MIOP has documented success in addressing key pregnancy and birth challenges:

 

  • Ninety percent (90%) of clients served in the HDHHS MIOP program initiated prenatal care during the first trimester compared to 77 % of all Hartford mothers who delivered in 2012;

  • The infant mortality rate (IMR) is consistently lower for MIOP participants than that of overall Hartford residents. From 2001-2012, the average IMR for women enrolled in the MIOP program is 1.8 infant deaths per 1,000 live births compared to the City’s average of 9.9 per 1,000 live births.

  • The low birth weight rate (<2,500 grams) among MIOP clients who delivered from January to September 2013 is approximately 10%, lower than the city’s annual rate of 11.3%.

 

Minding the Baby Home Visiting Program

Minding the Baby (MTB) is an intensive home visiting intervention working with first-time young mothers and their families in New Haven, CT. First developed in 2002, the program is interdisciplinary and brings together a home visiting team including a pediatric nurse practitioner and a licensed clinical social worker to promote positive health, mental health, life course, and attachments outcomes in babies, mothers, and their families. MTB clinicians provide direct service for your families while MTB researchers conduct ongoing research with both intervention and control families. MTB is a collaborative effort of the Yale Child Study center, Yale School of Nursing, Fair Haven Community Health Center, and Cornell Scott Hill Health Center.

 

In September 2014 MTB met the rigorous criteria required to be recognized by the Department of Health and Services (DHHS) as an evidence based early childhood home visiting model. This criteria has been established through DHHS’ Home Visiting Evidence of Effectiveness (HomVEE) review process. MTB is now sanctioned as an approved Maternal, Infant and Early Childhood Home Visiting (MIECHV) model that states can implement with federal Affordable Care Act funds that have been allocated to support home visitation programs. Minding the Baby joins Child FIRST as an early childhood home visiting model that was developed in Connecticut and recognized by HomVEE as being evidence based.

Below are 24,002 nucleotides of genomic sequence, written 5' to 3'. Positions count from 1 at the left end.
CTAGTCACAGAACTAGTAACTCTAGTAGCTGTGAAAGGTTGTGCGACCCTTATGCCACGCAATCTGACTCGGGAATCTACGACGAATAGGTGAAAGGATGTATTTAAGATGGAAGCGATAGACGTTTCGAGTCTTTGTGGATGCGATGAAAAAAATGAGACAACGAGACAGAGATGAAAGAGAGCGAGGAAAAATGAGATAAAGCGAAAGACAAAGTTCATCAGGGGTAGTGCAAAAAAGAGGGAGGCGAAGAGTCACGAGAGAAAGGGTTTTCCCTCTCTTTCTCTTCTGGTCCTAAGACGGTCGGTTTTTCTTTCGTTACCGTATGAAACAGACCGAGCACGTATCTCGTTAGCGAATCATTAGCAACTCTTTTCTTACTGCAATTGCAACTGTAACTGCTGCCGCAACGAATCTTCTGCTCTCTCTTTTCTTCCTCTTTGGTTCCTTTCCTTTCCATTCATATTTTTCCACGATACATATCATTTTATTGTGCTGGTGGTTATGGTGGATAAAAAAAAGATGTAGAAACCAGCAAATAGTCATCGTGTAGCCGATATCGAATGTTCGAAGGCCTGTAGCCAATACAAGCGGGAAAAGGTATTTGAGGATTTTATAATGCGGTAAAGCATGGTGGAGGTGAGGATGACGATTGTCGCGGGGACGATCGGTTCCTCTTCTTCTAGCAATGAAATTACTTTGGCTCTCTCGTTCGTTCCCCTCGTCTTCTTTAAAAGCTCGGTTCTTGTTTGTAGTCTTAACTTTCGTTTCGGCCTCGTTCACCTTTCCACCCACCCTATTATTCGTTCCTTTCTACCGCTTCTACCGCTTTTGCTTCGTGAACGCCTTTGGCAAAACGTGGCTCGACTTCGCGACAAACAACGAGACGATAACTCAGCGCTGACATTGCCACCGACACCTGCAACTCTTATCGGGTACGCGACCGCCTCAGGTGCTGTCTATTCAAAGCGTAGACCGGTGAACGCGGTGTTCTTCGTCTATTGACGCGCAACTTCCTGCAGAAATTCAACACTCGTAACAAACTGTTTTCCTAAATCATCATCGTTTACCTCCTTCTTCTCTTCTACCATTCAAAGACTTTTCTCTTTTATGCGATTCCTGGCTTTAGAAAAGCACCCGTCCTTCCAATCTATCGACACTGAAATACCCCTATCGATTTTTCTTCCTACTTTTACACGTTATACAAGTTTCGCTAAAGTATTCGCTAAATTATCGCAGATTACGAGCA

Recommendation 2C: Create trauma-informed environments for pregnant women, infants and their families.

 

Developments in neuroscience have taught us that adverse childhood experiences cause an outpouring of stress hormones that, over time, change the way the brain grows, develops, and reacts to the environment and to other people – even years down the line. Traumatic stress can create problems with forming relationships, regulating and controlling emotions, perceiving danger where there is none, and even physical health in adult life.

 

Currently, behavioral health and physical health treatment exist in separate treatment silos; clinical services and prevention services are fragmented and the individual is viewed in isolation from his/her family, environment and historical experiences. Adults and children referred for treatment often go untreated, in part due to missed appointments and poor follow up. Current medical and clinical services are not designed to address the complex needs of families living under chronic stress. A comprehensive and integrated model of trauma, and resilience-informed health care is needed to reduce the psychological, as well as biological stressors related to trauma, violence, and grief, and to stabilize families’ health and promote resilient environments for positive development.37

 

A trauma-informed approach to the delivery of health services includes an understanding of trauma and an awareness of the impact it can have across settings, services, and populations. It involves viewing trauma through an ecological and cultural lens and recognizing that context plays a significant role in how individuals perceive and process traumatic events, whether acute or chronic. The four key elements of a trauma-informed approach are: (1) realizing the prevalence of trauma; (2) recognizing how trauma affects all individuals involved with the program, organization, or system, including its own workforce; (3) responding by putting this knowledge into practice; and (4) resisting re-traumatization.38